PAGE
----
Monday, December 13, 2010

Devotional 131210

Dear brothers and sisters,
Good morning. We practiced communion this morning by washing one another’s feet during our prayer meeting. It was not natural in the beginning. But when we started doing it pair by pair, we felt a strong sense of bonding and blessing in the process. Recognizing that it is easier to wash one another’s feet as a ritual than speaking words of love and communion in our daily lives, we learn to do what Jesus has done for us. Jesus said, “Now that you know these things, you will be blessed if you do them” (John 13:17).

There is an enormous communications industry in the world that is stamping out words like buttons. Words are transmitted by email, television, radio, telegraph, satellite, cable, newspaper, magazine. But the words are not personal. Implicit in this enormous communications industry is an enormous lie: if we improve communications we will improve life. It has not happened and it will not happen. Often when we find out what a person “has to say,” we like him or her less. Not more. Better communication often worsens international relations. We know more about each other as nations and religions than we ever have before in history, and we seem to like each other less. Counselors know that when spouses learn to communicate more clearly, it leads to divorce as often as it does to reconciliation. Paul reminded Timothy, “Stay clear of pious talk that is only talk. Words are not mere words, you know. If they’re not backed by a godly life, they accumulate as poison in the soul” (2 Timothy 2:16-17). Do we use words to hurt or do we use words to edify one another? And more importantly, do we back our words with godly life or integrity? If not, our words are not only empty but poisonous and stumbling. Have mercy on us, O Lord, save and revive us from the world of impersonal communications!

The gift of words is for communion. We need to learn the nature of communion. This requires the risk of revelation—letting a piece of myself be exposed, this mystery of who I am. If I stand here mute, you have no idea what is going on with me. You can look at me. Measure me, weigh me, test me, but until I start to talk you do not know what is going on inside, who I really am. If you listen and I am telling the truth, something marvelous starts to take place—a new event. Something comes into being that was not there before. God does this for us. We learn to do it because God does it. New things happen then. Salvation comes into being; love comes into being. Communion. Words used this way do not define as much as deepen mystery—entering into the ambiguities, pushing past the safely known into the risky unknown. The Christian Eucharist uses words, the simplest of words, “this is my body, this is my blood, that plunge us into an act of revelation which staggers the imagination, which we never figure out, but we enter into. These words do not describe, they point, they reach, they embrace. Every time we go to the ill, the dying, the lonely, it becomes obvious alter a few moments that the only words that matter are words of communion. What is distressing is to find out how infrequently they are used. Sometimes we find we are the only ones who bother using words this way on these occasions. Not the least of the trials of the sick, the lonely and the dying is the endless stream of clichés and platitudes to which they have to listen. Doctors enter their rooms to communicate the diagnosis, family members to communicate their anxieties, friends to communicate the gossip of the day. Not all of them do this, of course, and not always, but the sad reality is that there is not a great deal of communion that goes on in these places with these ill and lonely and dying people, on street corners, in offices, in work places, in schools. That makes it urgent that the Christian becomes a specialist in words of communion.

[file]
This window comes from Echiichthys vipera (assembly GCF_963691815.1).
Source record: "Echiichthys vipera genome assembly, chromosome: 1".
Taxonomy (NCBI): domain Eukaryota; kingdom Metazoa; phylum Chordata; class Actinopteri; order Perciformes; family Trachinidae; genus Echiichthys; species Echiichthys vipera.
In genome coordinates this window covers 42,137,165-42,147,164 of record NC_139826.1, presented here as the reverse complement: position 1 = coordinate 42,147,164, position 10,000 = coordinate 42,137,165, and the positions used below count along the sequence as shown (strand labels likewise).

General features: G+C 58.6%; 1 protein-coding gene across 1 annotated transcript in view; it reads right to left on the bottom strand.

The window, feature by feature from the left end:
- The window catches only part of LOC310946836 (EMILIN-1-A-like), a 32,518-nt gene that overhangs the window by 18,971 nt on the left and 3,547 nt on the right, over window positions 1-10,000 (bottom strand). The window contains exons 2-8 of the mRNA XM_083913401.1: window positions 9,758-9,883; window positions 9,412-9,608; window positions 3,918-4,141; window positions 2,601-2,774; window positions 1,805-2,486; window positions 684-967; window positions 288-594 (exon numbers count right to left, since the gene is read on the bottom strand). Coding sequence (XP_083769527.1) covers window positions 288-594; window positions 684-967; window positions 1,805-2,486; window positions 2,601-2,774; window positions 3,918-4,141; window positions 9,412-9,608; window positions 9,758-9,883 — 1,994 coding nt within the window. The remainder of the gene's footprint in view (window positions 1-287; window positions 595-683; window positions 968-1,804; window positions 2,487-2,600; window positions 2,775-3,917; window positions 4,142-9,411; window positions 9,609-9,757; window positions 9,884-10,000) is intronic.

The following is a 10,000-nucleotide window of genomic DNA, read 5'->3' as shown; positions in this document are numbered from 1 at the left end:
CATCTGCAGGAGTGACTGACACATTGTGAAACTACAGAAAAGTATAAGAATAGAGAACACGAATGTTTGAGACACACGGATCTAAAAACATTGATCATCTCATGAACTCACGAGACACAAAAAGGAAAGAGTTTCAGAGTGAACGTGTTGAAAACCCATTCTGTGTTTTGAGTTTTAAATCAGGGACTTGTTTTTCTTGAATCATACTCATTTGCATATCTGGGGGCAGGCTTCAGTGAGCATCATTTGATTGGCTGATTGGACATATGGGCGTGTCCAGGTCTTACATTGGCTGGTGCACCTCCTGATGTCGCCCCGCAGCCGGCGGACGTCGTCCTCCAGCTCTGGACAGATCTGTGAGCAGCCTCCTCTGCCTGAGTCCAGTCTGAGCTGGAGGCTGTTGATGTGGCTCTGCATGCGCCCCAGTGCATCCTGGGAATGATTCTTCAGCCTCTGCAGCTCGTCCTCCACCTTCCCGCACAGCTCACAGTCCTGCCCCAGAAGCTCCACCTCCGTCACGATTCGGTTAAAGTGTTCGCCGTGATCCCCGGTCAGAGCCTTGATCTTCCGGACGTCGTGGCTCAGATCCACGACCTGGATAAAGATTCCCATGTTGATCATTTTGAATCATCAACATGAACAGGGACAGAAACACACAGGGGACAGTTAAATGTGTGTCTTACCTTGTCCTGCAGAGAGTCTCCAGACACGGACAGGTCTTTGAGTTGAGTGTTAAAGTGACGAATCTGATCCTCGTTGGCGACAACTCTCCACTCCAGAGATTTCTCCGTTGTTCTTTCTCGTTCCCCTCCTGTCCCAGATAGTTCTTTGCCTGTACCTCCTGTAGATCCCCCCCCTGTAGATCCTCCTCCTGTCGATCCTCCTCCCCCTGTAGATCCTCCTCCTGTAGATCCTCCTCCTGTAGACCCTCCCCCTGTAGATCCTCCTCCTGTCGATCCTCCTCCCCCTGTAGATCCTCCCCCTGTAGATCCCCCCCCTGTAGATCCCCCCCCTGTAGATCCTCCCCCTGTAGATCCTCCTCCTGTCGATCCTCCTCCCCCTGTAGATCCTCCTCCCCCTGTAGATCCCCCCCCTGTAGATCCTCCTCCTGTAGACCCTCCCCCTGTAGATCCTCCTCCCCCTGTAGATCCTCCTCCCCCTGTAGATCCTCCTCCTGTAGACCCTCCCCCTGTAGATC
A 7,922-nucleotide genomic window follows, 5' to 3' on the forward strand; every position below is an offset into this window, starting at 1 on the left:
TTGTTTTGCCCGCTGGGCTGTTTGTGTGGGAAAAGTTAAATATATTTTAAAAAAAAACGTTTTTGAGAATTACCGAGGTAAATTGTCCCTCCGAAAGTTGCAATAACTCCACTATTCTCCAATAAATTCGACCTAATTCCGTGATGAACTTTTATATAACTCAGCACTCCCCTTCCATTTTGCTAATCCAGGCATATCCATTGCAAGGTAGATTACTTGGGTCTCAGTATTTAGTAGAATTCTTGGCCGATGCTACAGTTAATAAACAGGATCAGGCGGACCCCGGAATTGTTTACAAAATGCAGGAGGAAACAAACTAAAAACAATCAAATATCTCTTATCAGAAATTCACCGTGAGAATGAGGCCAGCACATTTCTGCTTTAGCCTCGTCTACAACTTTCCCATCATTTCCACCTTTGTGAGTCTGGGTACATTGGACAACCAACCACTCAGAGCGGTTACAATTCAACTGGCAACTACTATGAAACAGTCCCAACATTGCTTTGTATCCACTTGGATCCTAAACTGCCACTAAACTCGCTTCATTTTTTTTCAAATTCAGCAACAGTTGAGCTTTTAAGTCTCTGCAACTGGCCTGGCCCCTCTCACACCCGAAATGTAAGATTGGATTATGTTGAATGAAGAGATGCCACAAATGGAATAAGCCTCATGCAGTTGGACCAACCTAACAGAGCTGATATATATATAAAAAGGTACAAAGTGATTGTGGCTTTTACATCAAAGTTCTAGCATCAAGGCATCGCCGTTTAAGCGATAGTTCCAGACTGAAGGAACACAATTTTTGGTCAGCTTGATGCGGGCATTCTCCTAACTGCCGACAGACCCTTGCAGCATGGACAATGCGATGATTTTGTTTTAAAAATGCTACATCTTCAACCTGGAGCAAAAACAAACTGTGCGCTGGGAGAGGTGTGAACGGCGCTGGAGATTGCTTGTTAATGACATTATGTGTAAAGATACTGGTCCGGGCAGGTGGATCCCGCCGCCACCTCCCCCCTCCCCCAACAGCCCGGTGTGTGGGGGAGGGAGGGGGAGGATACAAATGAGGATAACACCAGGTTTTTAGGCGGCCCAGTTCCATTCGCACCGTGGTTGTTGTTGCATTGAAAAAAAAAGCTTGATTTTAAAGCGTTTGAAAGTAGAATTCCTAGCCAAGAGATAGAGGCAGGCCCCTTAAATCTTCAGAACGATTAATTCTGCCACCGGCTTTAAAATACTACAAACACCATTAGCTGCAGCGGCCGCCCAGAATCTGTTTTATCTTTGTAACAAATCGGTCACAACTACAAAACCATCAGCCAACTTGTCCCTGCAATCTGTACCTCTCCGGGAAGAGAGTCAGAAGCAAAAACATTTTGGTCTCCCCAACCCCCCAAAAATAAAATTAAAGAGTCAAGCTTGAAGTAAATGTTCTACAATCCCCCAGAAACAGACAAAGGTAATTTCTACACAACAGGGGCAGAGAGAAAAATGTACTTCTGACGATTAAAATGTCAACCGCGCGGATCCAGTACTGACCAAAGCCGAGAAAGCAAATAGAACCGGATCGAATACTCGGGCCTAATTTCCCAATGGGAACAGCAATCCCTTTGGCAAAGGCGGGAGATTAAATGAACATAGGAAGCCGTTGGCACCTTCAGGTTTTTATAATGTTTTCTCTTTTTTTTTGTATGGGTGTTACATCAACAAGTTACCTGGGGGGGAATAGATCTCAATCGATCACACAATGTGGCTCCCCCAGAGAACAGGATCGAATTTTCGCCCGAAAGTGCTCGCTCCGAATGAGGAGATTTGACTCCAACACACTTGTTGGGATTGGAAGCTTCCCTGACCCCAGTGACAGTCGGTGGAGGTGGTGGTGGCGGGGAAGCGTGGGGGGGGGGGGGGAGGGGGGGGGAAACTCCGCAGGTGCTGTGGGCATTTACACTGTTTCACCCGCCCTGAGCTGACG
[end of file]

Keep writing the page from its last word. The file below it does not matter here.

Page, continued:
We were conditioned not feeling comfortable to say words of genuine communion. We used a lot of Christian jargons or clichés that may not truly communicate what we really mean. We are too used to pseudo-community. We covered up our genuine self with a mask of religious devotee. We know that if we take off the mask, we need to brave the risk of being criticized and plead for help from a impersonal community. Both possibilities do not give us good feelings. Thus, we prefer to speak less or use clichés to cover up. And we know that if we continue to cover up, we will not grow and will feel more miserable in our walk with Christ. Many gave up but some persevered and developed communion with other genuine seekers of Truth and Body Life. It is not an easy task but a worthy one…exercise your words to edify and build communion.

With love from my inner being,

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